Is there a CO2 tipping point for coral reefs?

Only one coral reef in the entire Galápagos Archipelago has recovered and persisted after El Niño Southern Oscillation (ENSO) warming caused large-scale coral bleaching and mortality in 1982-1983 (1). This reef occurs where pH > 8.0 and aragonite saturation state (Ωarag) > 3. Coral reefs that were located where pH < 8.0 and Ωarag < 3 were completely lost within approximately 10 years of this warming event and have not exhibited any recovery (Figs. 1a and 1b). These results suggest that Porites reefs can rebound from significant warming (+3-4oC for > 2 months), but only at acidification levels of pH > 8.0. On the other side of the Pacific, in Palau, high coral cover (Fig. 2) and Porites calcification rates are maintained under chronically high
temperatures (~30°C), across a natural gradient in pH (average pH = 7.8-8.1) and Ωarag (average Ωarag = 2.3-3.7) (2).

The CO2 tipping point in Galápagos, where reefs are lost, generally agrees with initial observations that present-day reefs rarely occur in regions where open ocean surface water Ωarag < 3. However, field evidence from other naturally high CO2 sites have shown reef persistence at higher levels of acidification. At the volcanic CO2 seeps in Papua New Guinea (PNG), Fabricius et al. (3) reported the loss of reef framework structures at a pH of ~7.7. In Palau, reefs with high coral cover and diversity exist at Ωarag <2.7 (2). Among the naturally high-CO2 reef sites currently identified, Palau is unique in supporting high coral cover, diversity, and Porites calcification rates at Ωarag < 2.7. (…)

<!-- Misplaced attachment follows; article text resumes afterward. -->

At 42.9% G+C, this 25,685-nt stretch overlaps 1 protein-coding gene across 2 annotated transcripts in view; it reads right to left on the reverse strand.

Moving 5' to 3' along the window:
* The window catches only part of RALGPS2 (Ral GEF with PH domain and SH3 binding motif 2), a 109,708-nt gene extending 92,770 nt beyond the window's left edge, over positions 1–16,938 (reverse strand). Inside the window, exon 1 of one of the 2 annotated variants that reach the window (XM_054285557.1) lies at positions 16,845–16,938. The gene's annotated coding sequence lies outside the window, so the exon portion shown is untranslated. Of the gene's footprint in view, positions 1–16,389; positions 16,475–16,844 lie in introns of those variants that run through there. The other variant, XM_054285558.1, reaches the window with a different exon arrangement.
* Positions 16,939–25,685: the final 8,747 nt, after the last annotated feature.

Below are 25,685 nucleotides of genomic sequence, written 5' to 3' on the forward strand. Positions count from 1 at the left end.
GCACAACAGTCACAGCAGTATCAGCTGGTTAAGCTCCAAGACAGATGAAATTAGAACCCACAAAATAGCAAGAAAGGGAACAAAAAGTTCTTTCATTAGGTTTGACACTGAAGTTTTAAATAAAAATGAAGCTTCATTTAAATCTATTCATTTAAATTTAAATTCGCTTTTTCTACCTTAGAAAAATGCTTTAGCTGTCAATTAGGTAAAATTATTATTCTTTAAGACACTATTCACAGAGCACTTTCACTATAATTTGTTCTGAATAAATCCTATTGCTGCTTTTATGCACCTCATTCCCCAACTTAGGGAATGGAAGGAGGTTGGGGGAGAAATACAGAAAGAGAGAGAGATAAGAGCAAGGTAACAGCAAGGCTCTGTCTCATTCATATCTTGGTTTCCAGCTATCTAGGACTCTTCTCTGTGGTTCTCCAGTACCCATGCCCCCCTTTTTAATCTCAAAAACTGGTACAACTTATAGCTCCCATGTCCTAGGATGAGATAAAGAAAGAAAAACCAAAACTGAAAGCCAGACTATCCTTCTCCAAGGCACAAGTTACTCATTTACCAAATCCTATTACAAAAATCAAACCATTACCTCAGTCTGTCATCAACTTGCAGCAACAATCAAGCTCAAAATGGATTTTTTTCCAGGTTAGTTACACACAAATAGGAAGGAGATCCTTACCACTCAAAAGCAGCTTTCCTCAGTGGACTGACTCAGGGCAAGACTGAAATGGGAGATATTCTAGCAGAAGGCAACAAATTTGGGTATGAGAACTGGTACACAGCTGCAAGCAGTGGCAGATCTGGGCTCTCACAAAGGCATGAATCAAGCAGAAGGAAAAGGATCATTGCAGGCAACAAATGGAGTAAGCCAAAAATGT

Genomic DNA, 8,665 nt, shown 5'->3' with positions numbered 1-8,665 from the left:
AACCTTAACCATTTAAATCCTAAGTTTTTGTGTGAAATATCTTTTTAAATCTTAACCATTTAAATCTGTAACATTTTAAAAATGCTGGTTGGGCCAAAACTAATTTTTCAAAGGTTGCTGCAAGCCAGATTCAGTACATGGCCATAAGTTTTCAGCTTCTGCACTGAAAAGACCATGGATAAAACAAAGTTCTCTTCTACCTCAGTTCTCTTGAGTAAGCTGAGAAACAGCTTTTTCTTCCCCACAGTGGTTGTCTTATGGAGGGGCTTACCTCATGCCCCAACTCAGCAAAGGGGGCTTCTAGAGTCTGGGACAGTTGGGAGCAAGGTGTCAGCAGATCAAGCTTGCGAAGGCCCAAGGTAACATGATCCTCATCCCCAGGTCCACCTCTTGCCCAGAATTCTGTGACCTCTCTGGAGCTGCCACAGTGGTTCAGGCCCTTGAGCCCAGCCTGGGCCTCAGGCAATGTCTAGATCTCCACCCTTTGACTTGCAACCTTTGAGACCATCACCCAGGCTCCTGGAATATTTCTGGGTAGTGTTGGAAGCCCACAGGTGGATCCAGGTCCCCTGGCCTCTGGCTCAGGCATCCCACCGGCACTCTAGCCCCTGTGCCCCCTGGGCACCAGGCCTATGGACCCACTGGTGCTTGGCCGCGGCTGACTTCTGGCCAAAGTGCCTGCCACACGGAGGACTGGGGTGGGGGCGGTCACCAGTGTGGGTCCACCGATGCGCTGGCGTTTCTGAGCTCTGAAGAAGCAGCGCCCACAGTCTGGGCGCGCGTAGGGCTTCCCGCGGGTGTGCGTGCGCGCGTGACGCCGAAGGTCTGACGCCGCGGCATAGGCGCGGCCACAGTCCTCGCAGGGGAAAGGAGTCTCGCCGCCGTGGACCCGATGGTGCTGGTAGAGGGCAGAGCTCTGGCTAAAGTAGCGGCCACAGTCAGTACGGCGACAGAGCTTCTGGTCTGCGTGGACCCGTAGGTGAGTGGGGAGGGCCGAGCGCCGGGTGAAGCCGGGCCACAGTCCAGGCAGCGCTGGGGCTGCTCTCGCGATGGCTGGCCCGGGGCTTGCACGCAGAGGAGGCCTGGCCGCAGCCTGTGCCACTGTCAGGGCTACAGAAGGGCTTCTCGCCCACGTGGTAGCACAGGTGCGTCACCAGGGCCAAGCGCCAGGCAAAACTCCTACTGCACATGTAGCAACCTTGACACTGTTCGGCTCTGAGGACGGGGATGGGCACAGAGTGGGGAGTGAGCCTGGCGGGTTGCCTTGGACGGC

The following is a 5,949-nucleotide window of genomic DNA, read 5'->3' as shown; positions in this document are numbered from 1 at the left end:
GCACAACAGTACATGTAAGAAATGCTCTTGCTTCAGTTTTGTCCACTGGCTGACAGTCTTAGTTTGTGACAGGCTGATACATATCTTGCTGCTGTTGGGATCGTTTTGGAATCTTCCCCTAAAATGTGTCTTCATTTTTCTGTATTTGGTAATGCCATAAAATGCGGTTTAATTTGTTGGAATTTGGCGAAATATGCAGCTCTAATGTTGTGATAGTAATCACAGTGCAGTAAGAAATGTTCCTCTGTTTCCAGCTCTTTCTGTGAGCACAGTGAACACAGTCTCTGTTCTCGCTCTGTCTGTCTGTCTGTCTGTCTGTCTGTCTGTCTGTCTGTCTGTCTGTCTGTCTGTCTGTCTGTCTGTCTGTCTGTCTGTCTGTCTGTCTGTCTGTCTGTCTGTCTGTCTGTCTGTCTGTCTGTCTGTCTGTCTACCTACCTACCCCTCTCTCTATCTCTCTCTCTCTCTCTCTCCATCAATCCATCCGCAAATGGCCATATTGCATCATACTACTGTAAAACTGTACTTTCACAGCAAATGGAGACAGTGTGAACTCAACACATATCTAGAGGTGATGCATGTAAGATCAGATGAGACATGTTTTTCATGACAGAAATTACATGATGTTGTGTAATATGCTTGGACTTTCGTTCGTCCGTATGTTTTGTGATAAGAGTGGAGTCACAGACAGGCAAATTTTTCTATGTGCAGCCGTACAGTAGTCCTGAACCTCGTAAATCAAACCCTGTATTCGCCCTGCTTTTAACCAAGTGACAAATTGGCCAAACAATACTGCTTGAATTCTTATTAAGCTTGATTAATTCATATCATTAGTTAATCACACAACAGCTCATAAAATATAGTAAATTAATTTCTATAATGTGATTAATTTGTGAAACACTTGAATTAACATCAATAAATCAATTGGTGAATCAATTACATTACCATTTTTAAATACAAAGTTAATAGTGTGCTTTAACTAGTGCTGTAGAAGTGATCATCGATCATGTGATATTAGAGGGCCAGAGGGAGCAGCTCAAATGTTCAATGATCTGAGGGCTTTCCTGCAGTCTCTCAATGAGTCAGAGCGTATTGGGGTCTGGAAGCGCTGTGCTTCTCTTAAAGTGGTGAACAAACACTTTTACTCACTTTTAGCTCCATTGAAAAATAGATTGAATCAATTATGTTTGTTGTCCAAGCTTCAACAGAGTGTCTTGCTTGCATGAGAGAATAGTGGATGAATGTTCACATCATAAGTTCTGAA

Manzello D. P. & Shamberger K. E. F., 2015. Is there a CO2 tipping point for coral reefs? OCB News 8(1):1-2. Article.

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